It is a bun characterized by the coating of fine bread crumbs. Despite its name (pan de salis Spanish for salt bread), pandesal is sweet. Next to rice, it’s everyone’s favorite breakfast.
For residents of the Philippines, there’s always easy access to pandesal anytime of the day. Even in the dead of night, in fact, as there are bakeries that are open 24 hours a day.
But for many Filipinos who have migrated elsewhere, the craving for pandesal is hard to satisfy because it is not a staple in bakeries abroad. The most logical solution, of course, is to bake pandesal at home.
It’s a daunting project for many but, take it from someone who knew next to nothing about baking until a couple of years ago, it’s not that hard. As with anything else, it takes practice but pandesal is not something delicate like souffle so perfecting the art of pandesal baking can be more easily learned.
Measure all-purpose flour, salt, sugar, water and cooking oil into the mixing bowl of your stand mixer and whisk.
Attach the dough hook of your mixer and mix the dough until it leaves the sides of the bowl and forms into a ball.
Place the dough in a lightly oiled bowl, cover with cling wrap and leave to rise until double in volume. The exact length of time depends on the room temperature and humidity. It can be as short as 30 minutes or as long as an hour. It is best not to count the minutes but, rather, see how much the dough has risen.
Dump the dough into a floured work surface, flatten and sprinkle the top with more flour. Roll to half an inch thick. If the dough shrinks back as you roll, cover loosely with cling wrap and allow to rest for ten minutes before rolling again.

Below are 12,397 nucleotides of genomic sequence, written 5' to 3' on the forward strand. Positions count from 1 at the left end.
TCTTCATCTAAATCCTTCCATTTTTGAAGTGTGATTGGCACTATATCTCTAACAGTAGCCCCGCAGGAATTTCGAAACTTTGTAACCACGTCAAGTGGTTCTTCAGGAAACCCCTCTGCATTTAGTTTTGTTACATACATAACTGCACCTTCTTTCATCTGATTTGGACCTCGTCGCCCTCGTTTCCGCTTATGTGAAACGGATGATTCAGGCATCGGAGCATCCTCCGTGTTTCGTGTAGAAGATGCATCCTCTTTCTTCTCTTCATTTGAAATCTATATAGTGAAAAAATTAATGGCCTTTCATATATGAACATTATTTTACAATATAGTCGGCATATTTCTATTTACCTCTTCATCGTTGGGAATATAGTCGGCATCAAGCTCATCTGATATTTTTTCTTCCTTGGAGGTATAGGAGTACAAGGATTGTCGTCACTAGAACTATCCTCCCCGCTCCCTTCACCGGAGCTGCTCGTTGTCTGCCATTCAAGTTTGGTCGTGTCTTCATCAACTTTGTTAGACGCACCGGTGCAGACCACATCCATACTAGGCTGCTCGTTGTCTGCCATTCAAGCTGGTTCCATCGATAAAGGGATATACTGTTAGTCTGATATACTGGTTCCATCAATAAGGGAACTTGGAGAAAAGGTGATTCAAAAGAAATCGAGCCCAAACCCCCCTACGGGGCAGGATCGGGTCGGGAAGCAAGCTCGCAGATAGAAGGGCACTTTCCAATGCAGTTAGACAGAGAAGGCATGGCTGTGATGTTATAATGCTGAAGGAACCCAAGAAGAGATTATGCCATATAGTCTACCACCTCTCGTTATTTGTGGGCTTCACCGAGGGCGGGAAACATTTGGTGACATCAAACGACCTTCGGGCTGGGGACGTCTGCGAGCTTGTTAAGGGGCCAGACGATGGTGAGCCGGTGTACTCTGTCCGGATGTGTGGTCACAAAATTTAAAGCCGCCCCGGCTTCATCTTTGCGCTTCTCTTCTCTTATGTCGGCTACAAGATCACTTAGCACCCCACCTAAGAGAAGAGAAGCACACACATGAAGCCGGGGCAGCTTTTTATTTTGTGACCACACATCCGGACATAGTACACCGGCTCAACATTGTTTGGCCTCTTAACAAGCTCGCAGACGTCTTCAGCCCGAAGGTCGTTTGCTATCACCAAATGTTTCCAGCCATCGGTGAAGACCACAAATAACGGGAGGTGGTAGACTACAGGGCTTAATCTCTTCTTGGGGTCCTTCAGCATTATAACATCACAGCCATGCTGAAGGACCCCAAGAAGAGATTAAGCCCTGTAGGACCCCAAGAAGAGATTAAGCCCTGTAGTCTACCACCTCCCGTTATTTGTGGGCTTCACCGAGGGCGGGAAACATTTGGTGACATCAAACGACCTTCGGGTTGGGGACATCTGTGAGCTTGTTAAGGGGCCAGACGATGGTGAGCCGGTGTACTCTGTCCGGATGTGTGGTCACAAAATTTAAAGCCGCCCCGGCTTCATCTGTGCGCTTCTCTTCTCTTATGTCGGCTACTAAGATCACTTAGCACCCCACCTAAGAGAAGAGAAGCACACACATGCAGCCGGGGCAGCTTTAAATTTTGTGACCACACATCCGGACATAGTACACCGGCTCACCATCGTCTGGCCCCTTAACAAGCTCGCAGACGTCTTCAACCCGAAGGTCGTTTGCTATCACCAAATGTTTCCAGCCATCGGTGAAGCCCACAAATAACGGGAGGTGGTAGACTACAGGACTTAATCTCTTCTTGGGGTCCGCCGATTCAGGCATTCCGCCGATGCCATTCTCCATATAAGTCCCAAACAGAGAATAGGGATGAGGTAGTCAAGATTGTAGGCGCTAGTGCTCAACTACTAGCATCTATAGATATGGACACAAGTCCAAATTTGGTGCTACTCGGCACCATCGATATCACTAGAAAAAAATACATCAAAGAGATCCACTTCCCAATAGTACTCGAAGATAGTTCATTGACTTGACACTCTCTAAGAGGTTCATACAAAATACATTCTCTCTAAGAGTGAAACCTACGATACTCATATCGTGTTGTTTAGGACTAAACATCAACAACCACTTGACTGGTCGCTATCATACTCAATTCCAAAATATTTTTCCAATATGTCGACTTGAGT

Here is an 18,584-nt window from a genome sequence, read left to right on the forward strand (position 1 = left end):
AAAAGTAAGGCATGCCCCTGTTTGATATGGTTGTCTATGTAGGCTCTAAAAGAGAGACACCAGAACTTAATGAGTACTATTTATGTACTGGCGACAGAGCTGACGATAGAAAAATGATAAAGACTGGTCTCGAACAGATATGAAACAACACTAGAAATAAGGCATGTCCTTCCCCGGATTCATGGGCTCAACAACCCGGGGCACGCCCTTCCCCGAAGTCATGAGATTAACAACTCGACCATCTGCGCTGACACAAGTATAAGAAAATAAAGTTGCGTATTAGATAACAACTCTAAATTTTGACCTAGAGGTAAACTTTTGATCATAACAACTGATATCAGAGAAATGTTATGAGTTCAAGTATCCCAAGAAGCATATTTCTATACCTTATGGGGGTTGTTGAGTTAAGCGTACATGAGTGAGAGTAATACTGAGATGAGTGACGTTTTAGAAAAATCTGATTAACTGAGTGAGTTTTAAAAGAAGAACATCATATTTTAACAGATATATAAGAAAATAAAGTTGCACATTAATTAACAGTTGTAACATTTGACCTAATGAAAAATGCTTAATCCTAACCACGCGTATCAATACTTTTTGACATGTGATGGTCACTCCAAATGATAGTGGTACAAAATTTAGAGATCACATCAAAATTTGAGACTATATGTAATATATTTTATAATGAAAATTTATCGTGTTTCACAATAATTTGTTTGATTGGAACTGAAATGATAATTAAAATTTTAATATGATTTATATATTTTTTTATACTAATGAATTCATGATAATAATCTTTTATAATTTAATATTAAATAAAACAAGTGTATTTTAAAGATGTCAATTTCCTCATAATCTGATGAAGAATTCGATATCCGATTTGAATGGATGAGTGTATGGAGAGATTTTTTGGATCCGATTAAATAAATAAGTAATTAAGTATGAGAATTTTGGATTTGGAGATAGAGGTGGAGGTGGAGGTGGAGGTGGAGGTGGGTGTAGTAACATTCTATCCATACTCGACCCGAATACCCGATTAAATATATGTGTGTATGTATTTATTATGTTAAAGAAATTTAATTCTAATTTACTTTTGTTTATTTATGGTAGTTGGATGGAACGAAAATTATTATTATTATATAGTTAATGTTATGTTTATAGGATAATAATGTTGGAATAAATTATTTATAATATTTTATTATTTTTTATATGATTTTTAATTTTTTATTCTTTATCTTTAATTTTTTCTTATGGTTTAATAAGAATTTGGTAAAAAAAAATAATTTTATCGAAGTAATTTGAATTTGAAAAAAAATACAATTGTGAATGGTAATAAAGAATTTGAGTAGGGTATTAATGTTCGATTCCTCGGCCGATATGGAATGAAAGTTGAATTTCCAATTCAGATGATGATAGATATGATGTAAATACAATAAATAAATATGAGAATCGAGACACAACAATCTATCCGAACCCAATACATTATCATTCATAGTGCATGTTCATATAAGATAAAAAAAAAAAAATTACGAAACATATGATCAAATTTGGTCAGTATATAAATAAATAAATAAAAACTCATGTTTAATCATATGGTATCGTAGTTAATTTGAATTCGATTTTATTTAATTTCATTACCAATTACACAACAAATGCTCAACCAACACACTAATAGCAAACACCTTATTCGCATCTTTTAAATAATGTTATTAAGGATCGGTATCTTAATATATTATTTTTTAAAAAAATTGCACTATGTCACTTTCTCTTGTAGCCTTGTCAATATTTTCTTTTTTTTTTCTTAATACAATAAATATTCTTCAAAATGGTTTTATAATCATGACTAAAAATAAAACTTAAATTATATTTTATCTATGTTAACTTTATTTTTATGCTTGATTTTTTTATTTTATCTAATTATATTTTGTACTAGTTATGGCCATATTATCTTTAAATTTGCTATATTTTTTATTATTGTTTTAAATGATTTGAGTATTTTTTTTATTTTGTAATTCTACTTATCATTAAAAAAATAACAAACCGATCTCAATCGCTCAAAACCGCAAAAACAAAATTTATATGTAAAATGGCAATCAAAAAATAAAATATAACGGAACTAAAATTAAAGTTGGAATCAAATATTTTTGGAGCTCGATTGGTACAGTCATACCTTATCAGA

Roll the dough into a log then cut into equal portions. Alternatively, pinch the dough into equal portions and roll each portion into a ball.
Roll each piece of dough in breadcrumbs and arrange on a baking tray and allow to rise a second time. How far apart from each other should they be? An inch apart is okay but, if you want to make sure that the dough does not form peaks at the center, make that two inches apart. The farther the unbaked buns are from one another, the better the chance that they will spread. If they are too close to one another, they have no choice but to expand upward. We don’t mind the peaks but you might, so, I’ve just told you how to avoid them.
Bake the pandesal and enjoy immediately. That’s when they are at their best. You can enjoy them by themselves or you can split the buns and stuff them with any filling that your heart desires.
- Whisk the flour, sugar, salt and yeast in the mixer bowl.
- Make a well at the center and pour in the water and oil.
- With the dough hook attached and the speed of your mixer set on LOW, start kneading until the mixture is no longer wet, about one minute.
- Turn up the speed to MEDIUM-LOW (speed #3 on Kitchenaid) and continue kneading until the dough forms into a ball and leaves the sides of the bowl, about ten to 15 minutes.
- Brush the inside of a bowl with oil and dump the dough in it, rolling the dough around to coat the entire surface with oil.
- Cover the bowl with cling film and leave to rise until double in volume, about an hour.
- Preheat the oven to 350F.
- Sprinkle flour on your work surface and dump in the dough. Flatten with your fingers and sprinkle the top with more flour.
- Flatten the dough to half an inch thick and roll into a log.
- Cut the log into 16 equal portions.
- Roll each portion in bread crumbs.
- Arrange the dough, cut side up, at least an inch apart on a baking tray and leave to rise for ten minutes.
- Bake at 350F for 25 to 30 minutes or until nicely browned and lightly crisp.
- Serve your pandesal while hot.